So, he puts his beard and red hat back on, and begins heading back to the Community Center, where Mrs. Claus and about fifty cranky kids and their disgruntled parents are having a night to remember. We went over the names of Santa’s reindeer. That took all of a minute. I was going to read “The Night Before Christmas,” but no one had a copy. So, we moved on to a Christmas Carol sing-along, which also went by pretty quick because I could only remember the chorus and maybe one verse to just a handful of songs. By now, Mrs. Claus has gone from a little dewy, past perspiration, and into a cold sweat. Next up, I’m thinking, “New Years Resolutions,” then on to “What I did on my Summer Vacation.”
Meanwhile, as Charlie’s strolling back to Santa duty, he hears a sound coming from behind a tree in front of Town Hall. At first, he thought it was an animal in trouble. Then he realizes it’s a kid, crying. Turns out, it was little Timmy Bodge, who was about seven at the time.
“What’s the matter, Timmy?”
“Santa! How did you know my name?”
“Well, Timmy, I see you when you’re sleeping. I know when you’re awake. I know when you’ve been bad or good. Have you been a bad boy, Timmy?”
See, Timmy’s brothers were always in some sort of trouble. Frankie even did a little time down to the Juvie. So far, though, Timmy had been a pretty good kid. Charlie wanted to scare him into staying that way. And besides, at that moment, Timmy was looking very guilty. “I’ll ask you again. Have you been a bad boy, Timmy?”
“That was a yes or no question, Timmy. You’re wasting Santa’s time. Am I going to have to go back to the North Pole and cross you off my list?”
“No, Santa! Please don’t do that! I, I didn’t mean to start the fire! See, I, I took a couple of my Mom’s cigarettes, which I figure isn’t that bad because she’s always saying how they’ll give her cancer. So really, I’m helping her out. And then, and then, I went into the Busy Bee to take a pee. And then, while I was in there, and I decided to try a cigarette. And I just got it lit when I thought I heard someone coming, so I dropped it in the trash can, and this fire started! I tried to put it out, Santa, but I just couldn’t! So I got scared and ran out the back door. I didn’t mean to start the fire, Santa! Honest! Please don’t cross me off your list!”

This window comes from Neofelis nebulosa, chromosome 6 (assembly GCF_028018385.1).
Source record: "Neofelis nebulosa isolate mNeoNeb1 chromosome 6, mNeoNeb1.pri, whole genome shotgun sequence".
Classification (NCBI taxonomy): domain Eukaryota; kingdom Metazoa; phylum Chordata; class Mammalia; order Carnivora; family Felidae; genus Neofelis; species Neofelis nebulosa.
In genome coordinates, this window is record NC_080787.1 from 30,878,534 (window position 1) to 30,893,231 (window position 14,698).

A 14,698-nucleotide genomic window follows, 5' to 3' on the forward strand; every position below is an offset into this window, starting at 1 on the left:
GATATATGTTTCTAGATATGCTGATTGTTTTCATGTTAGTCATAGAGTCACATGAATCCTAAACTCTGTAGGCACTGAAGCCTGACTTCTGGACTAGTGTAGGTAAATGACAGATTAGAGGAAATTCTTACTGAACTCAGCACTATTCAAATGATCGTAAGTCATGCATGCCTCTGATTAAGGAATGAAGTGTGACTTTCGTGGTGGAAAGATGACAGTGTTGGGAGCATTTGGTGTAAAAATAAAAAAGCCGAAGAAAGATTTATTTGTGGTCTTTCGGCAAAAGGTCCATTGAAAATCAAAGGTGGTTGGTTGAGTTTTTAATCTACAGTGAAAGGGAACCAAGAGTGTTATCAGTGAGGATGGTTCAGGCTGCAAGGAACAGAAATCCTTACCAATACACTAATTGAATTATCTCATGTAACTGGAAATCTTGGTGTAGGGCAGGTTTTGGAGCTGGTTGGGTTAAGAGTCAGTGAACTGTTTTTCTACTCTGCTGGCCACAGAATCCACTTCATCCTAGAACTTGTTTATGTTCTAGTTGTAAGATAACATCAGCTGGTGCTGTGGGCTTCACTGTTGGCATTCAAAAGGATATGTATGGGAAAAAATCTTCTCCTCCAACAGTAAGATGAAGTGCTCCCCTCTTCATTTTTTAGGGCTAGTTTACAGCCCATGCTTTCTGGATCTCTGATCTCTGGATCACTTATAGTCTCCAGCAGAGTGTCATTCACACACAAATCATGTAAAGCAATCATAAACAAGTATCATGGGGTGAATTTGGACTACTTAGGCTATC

“Well, in order for that to happen, you’re going to have to do a few things for me, Timmy. First, you’re going to have to apologize to Mr. and Mrs. Delahunt for starting a fire in their restaurant. And next Saturday, I want you to report to the Fire Station, help them clean out the storeroom. Finally, you’re going to have to promise to be a good boy from now on.”
“I promise, Santa!”
“Swear on Rudolph’s nose?”
“I swear on Rudolph’s nose! I’ll be a good boy from now on!”
Aw, heartwarming, isn’t it? Unless you happen to be back at the Community Center, dressed head to toe in red velveteen, with a white wig, showing everyone how to country line dance. In my opinion, Timmy Bodge got off way too easy. If you think I’m being hard on him, then you must have missed last year’s hit YouTube video featuring yours truly, entitled “Mrs. Claus Teaches the Electric Slide.”
That’s it for now. Catch you on the flip side!
(Listen to the podcast of Ida's column here.)